Background: Protein-protein interaction (PPI) data is an important type of data used in functional genomics. However, inaccuracies in high-throughput experiments often result in incomplete PPI data. Computational techniques are thus used to infer missing data and to evaluate confidence scores, with link prediction being one such approach that uses the structure of the network of PPIs known so far to find good candidates for missing PPIs. Recently, a new idea called the L3 principle introduced biological motivation into PPI link predictions, yielding predictors that are superior to general-purpose link predictors for complex networks. However, the previously developed L3 principle-based link predictors are only an approximate implementation of the L3 principle. As such, not only is the full potential of the L3 principle not realized, they may even lead to candidate PPIs that otherwise fit the L3 principle being penalized.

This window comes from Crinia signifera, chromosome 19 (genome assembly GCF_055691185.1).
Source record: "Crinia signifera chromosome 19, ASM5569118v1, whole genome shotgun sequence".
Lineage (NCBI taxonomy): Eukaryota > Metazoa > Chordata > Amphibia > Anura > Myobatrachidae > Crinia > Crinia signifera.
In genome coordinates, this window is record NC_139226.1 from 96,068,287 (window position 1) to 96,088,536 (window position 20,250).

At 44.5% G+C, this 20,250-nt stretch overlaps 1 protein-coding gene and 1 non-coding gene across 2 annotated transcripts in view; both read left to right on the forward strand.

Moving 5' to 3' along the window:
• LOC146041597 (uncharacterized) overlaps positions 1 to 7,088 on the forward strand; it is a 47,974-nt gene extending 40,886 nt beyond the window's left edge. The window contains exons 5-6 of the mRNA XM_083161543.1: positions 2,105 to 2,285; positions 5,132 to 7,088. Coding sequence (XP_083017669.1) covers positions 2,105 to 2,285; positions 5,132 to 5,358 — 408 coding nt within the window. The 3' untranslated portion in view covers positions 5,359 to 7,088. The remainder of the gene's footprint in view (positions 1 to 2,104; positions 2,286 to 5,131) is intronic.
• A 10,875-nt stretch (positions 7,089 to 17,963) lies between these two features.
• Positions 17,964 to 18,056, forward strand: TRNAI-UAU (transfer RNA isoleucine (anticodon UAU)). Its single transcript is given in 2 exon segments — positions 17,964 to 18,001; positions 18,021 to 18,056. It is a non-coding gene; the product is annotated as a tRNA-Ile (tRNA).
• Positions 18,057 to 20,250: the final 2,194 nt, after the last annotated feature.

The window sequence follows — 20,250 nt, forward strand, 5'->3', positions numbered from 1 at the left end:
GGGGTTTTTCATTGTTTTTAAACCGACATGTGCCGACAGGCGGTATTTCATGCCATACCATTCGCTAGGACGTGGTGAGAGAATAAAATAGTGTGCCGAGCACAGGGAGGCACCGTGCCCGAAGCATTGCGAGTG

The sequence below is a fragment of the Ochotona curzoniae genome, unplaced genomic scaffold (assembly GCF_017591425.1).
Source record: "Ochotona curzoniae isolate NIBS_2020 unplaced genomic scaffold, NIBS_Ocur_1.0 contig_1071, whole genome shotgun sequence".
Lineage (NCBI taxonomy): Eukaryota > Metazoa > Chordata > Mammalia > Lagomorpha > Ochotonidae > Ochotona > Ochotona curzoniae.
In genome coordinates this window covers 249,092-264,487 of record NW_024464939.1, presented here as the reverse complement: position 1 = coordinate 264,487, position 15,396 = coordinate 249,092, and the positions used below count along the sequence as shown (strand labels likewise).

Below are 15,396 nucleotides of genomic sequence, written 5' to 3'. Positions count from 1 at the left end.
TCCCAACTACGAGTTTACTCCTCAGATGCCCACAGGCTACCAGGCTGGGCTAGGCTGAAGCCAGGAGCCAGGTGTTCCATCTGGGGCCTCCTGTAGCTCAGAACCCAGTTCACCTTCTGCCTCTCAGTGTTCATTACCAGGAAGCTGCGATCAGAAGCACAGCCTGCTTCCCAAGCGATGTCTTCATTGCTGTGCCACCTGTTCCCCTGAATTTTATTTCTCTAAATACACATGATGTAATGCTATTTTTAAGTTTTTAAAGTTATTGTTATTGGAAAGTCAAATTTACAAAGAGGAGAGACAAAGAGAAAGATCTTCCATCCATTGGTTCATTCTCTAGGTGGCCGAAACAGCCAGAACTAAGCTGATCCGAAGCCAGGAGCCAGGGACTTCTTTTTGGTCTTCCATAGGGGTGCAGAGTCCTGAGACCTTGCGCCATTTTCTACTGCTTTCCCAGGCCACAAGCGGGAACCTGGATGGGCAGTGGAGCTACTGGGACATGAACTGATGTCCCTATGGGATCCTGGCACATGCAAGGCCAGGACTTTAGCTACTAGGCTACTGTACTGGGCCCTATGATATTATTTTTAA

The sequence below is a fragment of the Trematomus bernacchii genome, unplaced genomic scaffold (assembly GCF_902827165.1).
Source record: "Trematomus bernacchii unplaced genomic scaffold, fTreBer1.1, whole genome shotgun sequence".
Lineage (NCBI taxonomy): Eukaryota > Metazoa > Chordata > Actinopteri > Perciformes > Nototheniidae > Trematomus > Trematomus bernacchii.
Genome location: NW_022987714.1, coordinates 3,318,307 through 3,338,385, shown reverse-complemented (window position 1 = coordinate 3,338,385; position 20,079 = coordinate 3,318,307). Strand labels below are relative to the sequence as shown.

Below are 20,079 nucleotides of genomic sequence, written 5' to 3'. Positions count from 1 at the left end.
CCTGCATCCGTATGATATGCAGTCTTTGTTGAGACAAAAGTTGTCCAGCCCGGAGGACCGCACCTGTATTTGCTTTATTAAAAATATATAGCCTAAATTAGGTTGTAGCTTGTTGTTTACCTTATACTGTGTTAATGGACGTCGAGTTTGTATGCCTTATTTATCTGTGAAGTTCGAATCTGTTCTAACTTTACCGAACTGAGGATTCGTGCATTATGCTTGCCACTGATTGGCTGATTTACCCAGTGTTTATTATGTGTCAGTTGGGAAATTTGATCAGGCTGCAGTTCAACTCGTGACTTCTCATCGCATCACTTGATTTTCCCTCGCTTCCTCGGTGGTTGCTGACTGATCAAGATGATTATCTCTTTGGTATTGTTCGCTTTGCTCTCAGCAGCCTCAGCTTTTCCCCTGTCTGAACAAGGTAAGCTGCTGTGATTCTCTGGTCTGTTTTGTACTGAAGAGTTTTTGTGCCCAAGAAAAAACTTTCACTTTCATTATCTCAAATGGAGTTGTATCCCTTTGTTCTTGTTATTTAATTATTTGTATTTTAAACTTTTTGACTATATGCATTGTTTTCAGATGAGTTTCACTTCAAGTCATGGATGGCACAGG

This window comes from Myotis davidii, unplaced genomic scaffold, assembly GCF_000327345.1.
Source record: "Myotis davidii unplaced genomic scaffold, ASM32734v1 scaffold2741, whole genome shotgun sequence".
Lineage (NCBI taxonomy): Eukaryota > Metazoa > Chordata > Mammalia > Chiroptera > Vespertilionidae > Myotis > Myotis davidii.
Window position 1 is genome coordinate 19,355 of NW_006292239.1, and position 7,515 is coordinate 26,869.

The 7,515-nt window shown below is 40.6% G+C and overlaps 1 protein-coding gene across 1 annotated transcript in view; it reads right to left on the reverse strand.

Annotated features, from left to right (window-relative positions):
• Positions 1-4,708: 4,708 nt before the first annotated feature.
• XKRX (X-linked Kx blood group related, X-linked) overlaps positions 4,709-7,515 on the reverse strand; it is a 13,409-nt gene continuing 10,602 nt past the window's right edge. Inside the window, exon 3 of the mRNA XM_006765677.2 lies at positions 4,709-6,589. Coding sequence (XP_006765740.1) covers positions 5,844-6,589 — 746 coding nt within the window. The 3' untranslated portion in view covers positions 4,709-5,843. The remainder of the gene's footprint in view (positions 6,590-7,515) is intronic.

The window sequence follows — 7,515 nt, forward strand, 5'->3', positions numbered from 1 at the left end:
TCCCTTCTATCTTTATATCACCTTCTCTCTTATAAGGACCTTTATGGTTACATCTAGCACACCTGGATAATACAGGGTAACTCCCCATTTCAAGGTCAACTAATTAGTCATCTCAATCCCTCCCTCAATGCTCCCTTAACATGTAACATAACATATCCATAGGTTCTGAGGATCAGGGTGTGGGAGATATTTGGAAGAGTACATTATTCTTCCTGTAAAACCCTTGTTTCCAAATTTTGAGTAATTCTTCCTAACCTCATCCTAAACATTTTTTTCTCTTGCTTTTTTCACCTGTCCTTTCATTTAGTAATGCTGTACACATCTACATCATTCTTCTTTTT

Result: In this article, we propose a formulation of link predictors without approximation that we call ExactL3 (L3E) by addressing missing elements within L3 predictors in the perspective of network modeling. Through statistical and biological metrics, we show that in general, L3E predictors perform better than the previously proposed methods on seven datasets across two organisms (human and yeast) using a reasonable amount of computation time. In addition to L3E being able to rank the PPIs more accurately, we also found that L3-based predictors, including L3E, predicted a different pool of real PPIs than the general-purpose link predictors. This suggests that different types of PPIs can be predicted based on different topological assumptions and that even better PPI link predictors may be obtained in the future by improved network modeling.